Fred Strachan (inset) says his age has nothing to do with the accident which put three schoolboy rowers in hospital. Photo / Otago Daily Times
Fred Strachan (inset) says his age has nothing to do with the accident which put three schoolboy rowers in hospital. Photo / Otago Daily Times

Coach, 91, says age no factor in powerboat accident

A 91-YEAR-OLD high school rowing coach who lost control of a powerboat which collided with a rowing eight, putting three pupils in hospital, says his age was not a factor in the "freak accident".

Otago Boys' High School Rowing Club head coach Fred Strachan lost control of a powerboat which then collided with a rowing eight skiff in Otago Harbour on Sunday, resulting in three pupils being taken to hospital.

Mr Strachan said yesterday he was "not very happy" and was upset by the incident, which resulted in the boat propeller seriously injuring one boy and damaging the skiff.

He said what happened was an accident - his first in more than seven decades of being involved in the sport.

"I don't believe my age or physical condition had anything to do with it," Mr Strachan said.

Mr Strachan was also taken to Dunedin Hospital for a "routine check" following the incident and he was "fine".

When asked if his confidence had been affected, he said: "Yes it has, naturally, whether I'm 21 or 91."

He was more concerned for the junior rowers who were in the boat.

He had spoken to many of those involved and they had given their support, he said. He was yet to speak to the most seriously injured boy, a 12-year-old.

The boy was transferred to Christchurch Hospital for specialist care yesterday.

A Canterbury District Health Board spokeswoman said he was in a comfortable condition in a children's ward at the hospital.

The boy, who has represented Otago at age-grade level in other sports, will require specialist surgery, which could include bone grafts.

Otago Boys' High School rector Clive Rennie said no-one involved in the incident was attributing blame and there was a lot of support for Mr Strachan.

"They [the boys] are really supportive and so are the parents," he said.

"There's an acceptance that this was an accident."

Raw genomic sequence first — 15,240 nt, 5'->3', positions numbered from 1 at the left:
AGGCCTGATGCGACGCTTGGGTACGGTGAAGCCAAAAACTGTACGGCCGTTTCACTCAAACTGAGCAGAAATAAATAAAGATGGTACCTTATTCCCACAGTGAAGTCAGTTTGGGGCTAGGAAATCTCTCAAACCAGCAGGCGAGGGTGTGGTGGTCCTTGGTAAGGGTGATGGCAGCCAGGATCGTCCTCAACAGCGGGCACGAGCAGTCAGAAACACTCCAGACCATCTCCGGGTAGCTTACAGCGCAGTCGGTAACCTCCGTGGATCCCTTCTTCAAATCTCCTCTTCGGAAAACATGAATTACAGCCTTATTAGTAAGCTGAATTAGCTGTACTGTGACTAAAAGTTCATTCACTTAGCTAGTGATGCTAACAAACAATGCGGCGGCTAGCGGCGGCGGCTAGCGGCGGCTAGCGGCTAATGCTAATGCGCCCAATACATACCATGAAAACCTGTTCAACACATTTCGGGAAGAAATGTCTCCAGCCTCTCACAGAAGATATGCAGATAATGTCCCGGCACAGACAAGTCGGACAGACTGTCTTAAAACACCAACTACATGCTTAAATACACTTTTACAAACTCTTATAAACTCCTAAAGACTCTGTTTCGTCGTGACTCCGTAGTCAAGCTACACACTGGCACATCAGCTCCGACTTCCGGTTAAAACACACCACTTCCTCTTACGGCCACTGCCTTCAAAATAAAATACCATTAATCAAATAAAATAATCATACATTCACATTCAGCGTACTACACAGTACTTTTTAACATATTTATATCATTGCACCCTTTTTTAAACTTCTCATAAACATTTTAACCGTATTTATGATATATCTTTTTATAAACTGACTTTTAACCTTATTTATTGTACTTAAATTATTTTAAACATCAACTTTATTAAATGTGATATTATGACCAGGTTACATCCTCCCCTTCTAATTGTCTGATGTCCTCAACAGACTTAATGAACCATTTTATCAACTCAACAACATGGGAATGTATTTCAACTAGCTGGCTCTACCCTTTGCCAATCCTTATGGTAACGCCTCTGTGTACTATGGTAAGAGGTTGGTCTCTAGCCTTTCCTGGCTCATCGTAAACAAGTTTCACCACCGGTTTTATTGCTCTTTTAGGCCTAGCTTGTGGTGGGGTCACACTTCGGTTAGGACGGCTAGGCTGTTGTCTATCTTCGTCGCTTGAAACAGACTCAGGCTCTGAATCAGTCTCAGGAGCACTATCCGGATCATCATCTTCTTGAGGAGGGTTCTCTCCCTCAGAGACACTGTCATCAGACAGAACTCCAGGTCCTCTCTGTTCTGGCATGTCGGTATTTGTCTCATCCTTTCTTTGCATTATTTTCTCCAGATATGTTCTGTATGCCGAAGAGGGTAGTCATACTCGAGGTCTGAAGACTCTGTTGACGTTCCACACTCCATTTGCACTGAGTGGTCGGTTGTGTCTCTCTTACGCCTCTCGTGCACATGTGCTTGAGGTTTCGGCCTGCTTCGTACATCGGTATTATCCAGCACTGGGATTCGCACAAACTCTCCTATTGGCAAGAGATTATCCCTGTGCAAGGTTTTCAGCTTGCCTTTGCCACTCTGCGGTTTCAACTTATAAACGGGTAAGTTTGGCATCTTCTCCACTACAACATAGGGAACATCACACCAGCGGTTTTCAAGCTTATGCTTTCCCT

The school had offered in-school and out-of-school support to the year 9 pupils involved and to senior pupils who had come to their aid.

"We had a meeting today with all the boys," Mr Rennie said.

"They are pretty good. It will take the boys a day or two to work through it, particularly those who were close to it, but I'm satisfied at the moment that we have got everything in check."

A Maritime New Zealand spokeswoman said an investigation into the incident was at the inquiry stage, and it was too early to speculate when it would be completed.

"We need to find out what's happened first," she said.

Another boy remained in Dunedin Hospital yesterday for observation, while the third was discharged on Sunday.

Mr Strachan has been involved in rowing for seven decades, and 70 of his rowers have represented New Zealand, among them 2012 Olympic gold medallist Hamish Bond.

He said he hoped to return to coaching but it was in the hands of the school.

"I intend to, if the school still wants me, but there's always a cause and effect," he said.

He could not comment on the specifics of the incident as an investigation was ongoing and he would have to wait and see if "it's considered my fault or a freak accident".

The incident comes as Maritime New Zealand marks the inaugural Safer Boating Week, from October 17-24, to raise awareness of safe behaviour on the water.

- Otago Daily Times

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